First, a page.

Using Hadoop on Azure JS Console for Data Visualizations

Using Hadoop on Azure JS Console for Data Visualizations

Rate This
  • Comments 1

In my last past I demonstrated a F# MapReduce program based on Hadoop Streaming. One thing that intrigued me was the possibility of using the JS Console for doing a quick visualization of the MapReduce output. So here is my first foray into the idea.

From the last example the data output was:

Android    (00:00:06, 12:54:39, 23:59:54)
RIM OS    (00:01:07, 13:52:56, 23:59:58)
Unknown    (00:00:36, 10:29:27, 23:52:36)
Windows Phone    (00:00:32, 12:38:31, 23:55:17)
iPhone OS    (00:00:01, 11:51:53, 23:59:50)
proprietary development    (14:29:20, 14:29:44, 14:30:17)

The data represents, for each mobile platform device, the min, average, and max query times. So if one wanted a quick visualization of the data, using the JS Console, the process would be as follows.

Firstly one would need to access the output of the MapReduce job and parse the data.

file = fs.read("/mobile/querytimesrelease")
data = parse(file.data, "device, querytime")

The output from these commands would be an array represented as:

[
    0: {
        device: "Android"        
        querytime: "(00:00:06, 12:54:39, 23:59:54)"    
    }    
    1: {        
        device: "RIM OS"
        querytime: "(00:01:07, 13:52:56, 23:59:58)"
    }    
    2: {
        device: "Unknown"
        querytime: "(00:00:36, 10:29:27, 23:52:36)"
    }
    3: {        
        device: "Windows Phone"       
        querytime: "(00:00:32, 12:38:31, 23:55:17)"    
    }
    4: {        
        device: "iPhone OS"
        querytime: "(00:00:01, 11:51:53, 23:59:50)"
    }
    5: {        
        device: "proprietary development"        
        querytime: "(14:29:20, 14:29:44, 14:30:17)"
    }
]

Once we have the raw data in an array we would parse the “querytime” string into an integer representing the number of seconds for the query times. Picking the Average query time as an example one could write:

chart_data = $.map(data, function (e) {
    average_label = e.querytime.substring(1, e.querytime.length - 1).split(", ")[1];
    times = average_label.split(":");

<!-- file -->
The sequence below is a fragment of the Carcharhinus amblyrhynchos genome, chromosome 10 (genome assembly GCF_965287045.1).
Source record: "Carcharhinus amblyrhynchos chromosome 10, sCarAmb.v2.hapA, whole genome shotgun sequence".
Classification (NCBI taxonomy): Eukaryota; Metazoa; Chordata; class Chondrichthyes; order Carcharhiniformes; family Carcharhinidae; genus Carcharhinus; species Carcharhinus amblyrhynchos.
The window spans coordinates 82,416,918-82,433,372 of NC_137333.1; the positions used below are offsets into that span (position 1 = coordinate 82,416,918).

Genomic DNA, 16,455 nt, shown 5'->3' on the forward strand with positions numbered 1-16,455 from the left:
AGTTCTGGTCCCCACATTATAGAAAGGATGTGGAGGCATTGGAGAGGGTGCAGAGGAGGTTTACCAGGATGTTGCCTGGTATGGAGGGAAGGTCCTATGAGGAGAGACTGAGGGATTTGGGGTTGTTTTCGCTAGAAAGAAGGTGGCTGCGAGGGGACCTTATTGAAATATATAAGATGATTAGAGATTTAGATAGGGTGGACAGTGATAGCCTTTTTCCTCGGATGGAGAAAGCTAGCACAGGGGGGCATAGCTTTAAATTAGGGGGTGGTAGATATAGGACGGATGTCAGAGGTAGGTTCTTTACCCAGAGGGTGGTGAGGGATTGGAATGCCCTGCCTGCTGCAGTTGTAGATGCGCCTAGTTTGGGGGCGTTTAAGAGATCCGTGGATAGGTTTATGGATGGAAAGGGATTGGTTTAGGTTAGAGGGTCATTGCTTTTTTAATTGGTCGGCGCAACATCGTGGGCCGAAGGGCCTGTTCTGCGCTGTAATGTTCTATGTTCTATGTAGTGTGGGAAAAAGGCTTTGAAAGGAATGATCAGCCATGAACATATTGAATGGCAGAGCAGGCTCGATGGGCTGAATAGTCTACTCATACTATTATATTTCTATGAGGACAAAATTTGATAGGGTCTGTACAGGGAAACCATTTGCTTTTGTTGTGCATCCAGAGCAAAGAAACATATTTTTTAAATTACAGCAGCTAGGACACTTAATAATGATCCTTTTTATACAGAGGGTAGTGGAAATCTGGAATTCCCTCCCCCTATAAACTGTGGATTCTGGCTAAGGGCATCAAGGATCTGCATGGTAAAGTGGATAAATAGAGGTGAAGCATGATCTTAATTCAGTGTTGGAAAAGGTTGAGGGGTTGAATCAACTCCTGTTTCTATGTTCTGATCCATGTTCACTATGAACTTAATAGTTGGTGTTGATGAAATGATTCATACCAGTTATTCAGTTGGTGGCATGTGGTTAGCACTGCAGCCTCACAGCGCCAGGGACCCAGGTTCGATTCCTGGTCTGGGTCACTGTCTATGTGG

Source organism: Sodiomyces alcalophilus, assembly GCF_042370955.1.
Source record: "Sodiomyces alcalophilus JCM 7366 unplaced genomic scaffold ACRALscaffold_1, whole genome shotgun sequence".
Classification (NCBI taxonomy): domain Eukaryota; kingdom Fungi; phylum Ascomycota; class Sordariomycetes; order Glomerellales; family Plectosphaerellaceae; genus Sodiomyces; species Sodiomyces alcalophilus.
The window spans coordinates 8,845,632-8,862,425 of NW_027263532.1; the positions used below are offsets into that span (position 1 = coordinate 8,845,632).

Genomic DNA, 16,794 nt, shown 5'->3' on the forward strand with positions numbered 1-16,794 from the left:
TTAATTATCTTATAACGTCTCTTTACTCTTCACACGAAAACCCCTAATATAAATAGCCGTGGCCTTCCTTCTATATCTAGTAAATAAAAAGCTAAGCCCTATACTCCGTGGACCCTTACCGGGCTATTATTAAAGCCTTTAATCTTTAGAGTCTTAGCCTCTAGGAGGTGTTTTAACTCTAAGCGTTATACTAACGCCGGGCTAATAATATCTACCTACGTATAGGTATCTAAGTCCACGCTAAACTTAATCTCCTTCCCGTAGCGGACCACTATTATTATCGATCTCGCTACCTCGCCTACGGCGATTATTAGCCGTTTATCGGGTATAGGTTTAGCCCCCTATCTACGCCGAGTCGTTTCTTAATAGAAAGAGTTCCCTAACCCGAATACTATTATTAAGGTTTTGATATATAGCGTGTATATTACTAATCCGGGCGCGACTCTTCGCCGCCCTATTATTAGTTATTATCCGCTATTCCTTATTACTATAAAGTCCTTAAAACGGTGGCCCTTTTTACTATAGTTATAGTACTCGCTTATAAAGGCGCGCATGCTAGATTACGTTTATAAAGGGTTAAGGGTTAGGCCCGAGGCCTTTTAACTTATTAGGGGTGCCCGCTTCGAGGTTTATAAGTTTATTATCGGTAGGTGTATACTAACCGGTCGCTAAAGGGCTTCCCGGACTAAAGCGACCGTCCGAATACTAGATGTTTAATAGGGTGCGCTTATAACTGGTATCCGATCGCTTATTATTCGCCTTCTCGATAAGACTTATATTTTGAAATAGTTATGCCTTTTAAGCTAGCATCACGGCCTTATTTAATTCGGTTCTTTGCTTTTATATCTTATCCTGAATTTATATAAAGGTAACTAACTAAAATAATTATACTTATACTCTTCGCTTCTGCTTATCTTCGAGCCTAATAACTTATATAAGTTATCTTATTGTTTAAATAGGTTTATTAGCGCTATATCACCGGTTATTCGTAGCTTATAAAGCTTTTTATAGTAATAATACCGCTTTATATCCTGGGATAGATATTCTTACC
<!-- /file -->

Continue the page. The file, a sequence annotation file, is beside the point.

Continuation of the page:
return { device: e.device, average_label: average_label, average_secs: (parseInt(times[0]) * 360) + (parseInt(times[1]) * 60) + parseInt(times[2]) }
    });

Again this gives us an array with an integer value that we can easily graph:

[
    0: {        
        device: "Android"        
        average_label: "12:54:39"
        average_secs: 7599
    }
    1: {        
        device: "RIM OS"        
        average_label: "13:52:56"        
        average_secs: 7856    
    }    
    2: {        
        device: "Unknown"        
        average_label: "10:29:27"        
        average_secs: 5367    
    }    
    3: {        
        device: "Windows Phone"        
        average_label: "12:38:31"        
        average_secs: 6631    
    }    
    4: {        
        device: "iPhone OS"        
        average_label: "11:51:53"        
        average_secs: 7073    
    }    
    5: {        
        device: "proprietary development"        
        average_label: "14:29:44"        
        average_secs: 6824    
    }
]

So once we have this array, plotting the graph becomes easy:

options = { title: "Device Average Query Time", orientation: 15, x: "device", y: "average_secs" }
graph.bar(chart_data, options)

This then renders the following graph:

image

Whereas this approach is very code based and dependant on a little JScript/JQuery knowledge, it can provide a quick validation of ones MapReduce.

Leave a Comment
  • Please add 6 and 1 and type the answer here:
  • Post
  • Thanks for the blog. Not sure why but I'm getting the following as part of the parse output:

       map: [object Function]

       filter: [object Function]

       forEach: [object Function]

       reduce: [object Function]

    My parse output looks somewhat like this.

    js> data = parse(file.data, "OS,Marketshare:long")

    [

    0: {

    OS: "iOS"

    MarketShare: 52

    }

    1: {

    OS: "JavaME"

    MarketShare: 21

    }

       map: [object Function]

       filter: [object Function]

       forEach: [object Function]

       reduce: [object Function]

    ]

    Is there a way how this can be avoided?

Page 1 of 1 (1 items)